Chicago’s Train Company is “more than a blues band.” (NPR said that.) Their new album, The Remains of An Effort, is a sweeping (at times sprawling) collection that harnesses influence from jazz and pop to rock and, well, blues. The band (Mark Alletag on sax, Mike DeWitte on bass, Rob Lejman on drums, John Zozzaro on guitar and vocals, and Sam Wyatt on keys) plays Emerald Lounge on Friday, July 19 (as part of a Downtown After 5 after-party, featuring Pierce Edens & the Dirty Work. 9 p.m., $5). In advance, Zozzaro talks about recreating the album for the live show, tour favorites and how Chicago molds the group’s sound.
Photo courtesy of the band.
Mountain Xpress: Remains of an Effort covers a lot of ground, from the lush, fanciful folk-informed opener, “October” to the much jammier “Steve.” Have you ever felt pressured to chose a genre? And how do audiences respond to the band’s different moods?
John Zozzaro: We’ve never really felt pressured to stick to a certain genre. Our music has changed drastically since our first release and I see it getting more mature as we continue to write as a band. We managed to get just about 24 tracks done over the two years spent recording The Remains of an Effort. It was more or less a collection of songs we felt moving us in the right direction. I think the audience has a very positive response to our different moods. At any point in time you could be dancing and really groovin’ to songs like “Steve” and “City Down by the Shoreline,” but then we have songs like “October” and “Face in the Crowd” where people pay closer attention to what we’re doing.
When you play live, do you try to recreate the album version of your songs, or do the songs evolve from night to night as you tour them? (If the latter, how does that happen?) We all wish we could recreate the album on stage every night. Unfortunately, we don’t have the budget for 12 other musicians every night! We were fortunate enough to be able to play the album “as is” the night of our CD release show at the Arcada Theater in St. Charles, Ill. The songs definitely change as we play them more and more. For example, there’s a section of “Steve” we do live that isn’t even on the album. We’re constantly reworking our current material to keep it fresh while we work on new material in the studio. There’s no certain method we have of choosing songs to rework. It usually starts with someone saying, “hey we should probably do something new with this song.”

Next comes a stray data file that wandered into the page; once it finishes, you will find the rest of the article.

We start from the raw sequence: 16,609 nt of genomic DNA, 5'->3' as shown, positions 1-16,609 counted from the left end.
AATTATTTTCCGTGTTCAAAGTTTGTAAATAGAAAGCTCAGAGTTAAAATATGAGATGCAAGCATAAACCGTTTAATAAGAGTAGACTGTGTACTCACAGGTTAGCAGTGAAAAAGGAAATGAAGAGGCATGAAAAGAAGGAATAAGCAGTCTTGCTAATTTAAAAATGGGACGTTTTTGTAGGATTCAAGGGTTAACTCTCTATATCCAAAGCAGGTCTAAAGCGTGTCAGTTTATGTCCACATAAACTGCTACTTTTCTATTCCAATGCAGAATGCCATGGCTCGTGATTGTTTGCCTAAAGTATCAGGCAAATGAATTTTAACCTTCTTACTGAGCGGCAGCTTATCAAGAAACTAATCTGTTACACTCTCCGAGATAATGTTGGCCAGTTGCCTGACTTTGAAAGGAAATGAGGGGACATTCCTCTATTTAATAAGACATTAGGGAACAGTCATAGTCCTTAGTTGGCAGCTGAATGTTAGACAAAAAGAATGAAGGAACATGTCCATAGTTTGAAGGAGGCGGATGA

Since your van has its own name (George Harrison Ford — very cute), I get the idea touring is something you enjoy. Are there any stops on your current tour you’re especially excited about? Any past tour stops that have been a big surprise in terms of coolness or audience response? Good old Harry! We love touring. Not only is it a chance to go somewhere new with a group of best friends, but we get to do what we love for new people which is always exciting. We are looking forward to all of the stops this month since we haven’t been to any of these cities before. I’m always overwhelmed with the audience’s response everywhere we go. The music has always been well received and we’ve never played a show with chicken wire in front of the stage. Austin is my personal favorite so far.
You all are based in Chicago, which is known as a music town and evocative of iconic styles. In what ways (music-wise, architecture-wise, scene-wise, vibe-wise) does Chicago inform the sound of Train Company? This is a fantastic question. Chicago influences our music in many ways. We all believe you don’t know where you’re going if you don’t know where you came from. We take a lot of traditional styles of music and really put forward our own interpretation through Train Company. One of our biggest influences is the blues.You can’t be in Chicago and not be a fan of the blues. Well, I’d like to think you can’t anyway. Still, Chicago has such an eclectic scene other than the blues. It has a world renowned symphony, some great jazz clubs, and rock venues ranging from tiny to arena. This list could go on and on. The variety of music in Chicago influenced the song choices for Remains. We didn’t really care how different all the songs were because it felt natural to us. The Chicago vibe is a lot like any other metropolis vibe but it also depends on where you are in the city. It’s usually fast paced, full of late night bar enthusiasts, full of culture, and high on the culinary totem poll. All of our surroundings play a fair role in shaping content within our songs.
Train Company has some great design work for merch and album art. Do you work with one artist? Did you set out to create a certain style or brand with your art? What story do you think it tells? Thank you. We’ve had the pleasure of working with many different artists who have helped us shape our own ideas. I’d like to give a quick shout out to the fabulous Brett Manning for putting together the artwork for Remains. We had a concept for the album artwork when we first approached Brett. We explained to her what we envisioned instead of having anything at all drawn. She took the idea and ran with it and did a great job. There is definitely a story on the album, but I think that story is best left to be interpreted by the listeners. It is far more interesting hearing everyone’s individual take on a piece rather than having one definitive meaning or story behind it.